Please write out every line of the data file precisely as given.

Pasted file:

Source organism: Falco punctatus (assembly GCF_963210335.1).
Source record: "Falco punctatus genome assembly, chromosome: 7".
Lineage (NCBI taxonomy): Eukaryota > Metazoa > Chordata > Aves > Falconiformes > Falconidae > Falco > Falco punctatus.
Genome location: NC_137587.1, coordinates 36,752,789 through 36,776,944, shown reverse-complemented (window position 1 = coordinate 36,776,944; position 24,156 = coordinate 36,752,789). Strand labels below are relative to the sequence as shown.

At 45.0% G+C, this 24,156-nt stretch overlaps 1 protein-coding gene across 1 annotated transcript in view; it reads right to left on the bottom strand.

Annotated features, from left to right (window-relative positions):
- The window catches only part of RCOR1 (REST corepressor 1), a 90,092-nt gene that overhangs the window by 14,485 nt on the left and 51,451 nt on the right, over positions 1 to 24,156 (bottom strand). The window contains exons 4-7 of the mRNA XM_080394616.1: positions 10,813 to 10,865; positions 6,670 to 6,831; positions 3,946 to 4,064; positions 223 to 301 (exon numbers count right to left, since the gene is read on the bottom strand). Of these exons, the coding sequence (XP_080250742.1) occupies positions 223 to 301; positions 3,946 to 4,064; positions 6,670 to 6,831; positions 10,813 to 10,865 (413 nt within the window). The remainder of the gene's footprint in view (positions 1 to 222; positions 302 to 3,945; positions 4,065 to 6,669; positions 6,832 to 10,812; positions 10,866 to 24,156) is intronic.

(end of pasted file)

Source organism: Falco punctatus (assembly GCF_963210335.1).
Source record: "Falco punctatus genome assembly, chromosome: 7".
Lineage (NCBI taxonomy): Eukaryota > Metazoa > Chordata > Aves > Falconiformes > Falconidae > Falco > Falco punctatus.
Genome location: NC_137587.1, coordinates 36,752,789 through 36,776,944, shown reverse-complemented (window position 1 = coordinate 36,776,944; position 24,156 = coordinate 36,752,789). Strand labels below are relative to the sequence as shown.

At 45.0% G+C, this 24,156-nt stretch overlaps 1 protein-coding gene across 1 annotated transcript in view; it reads right to left on the bottom strand.

Annotated features, from left to right (window-relative positions):
- The window catches only part of RCOR1 (REST corepressor 1), a 90,092-nt gene that overhangs the window by 14,485 nt on the left and 51,451 nt on the right, over positions 1 to 24,156 (bottom strand). The window contains exons 4-7 of the mRNA XM_080394616.1: positions 10,813 to 10,865; positions 6,670 to 6,831; positions 3,946 to 4,064; positions 223 to 301 (exon numbers count right to left, since the gene is read on the bottom strand). Of these exons, the coding sequence (XP_080250742.1) occupies positions 223 to 301; positions 3,946 to 4,064; positions 6,670 to 6,831; positions 10,813 to 10,865 (413 nt within the window). The remainder of the gene's footprint in view (positions 1 to 222; positions 302 to 3,945; positions 4,065 to 6,669; positions 6,832 to 10,812; positions 10,866 to 24,156) is intronic.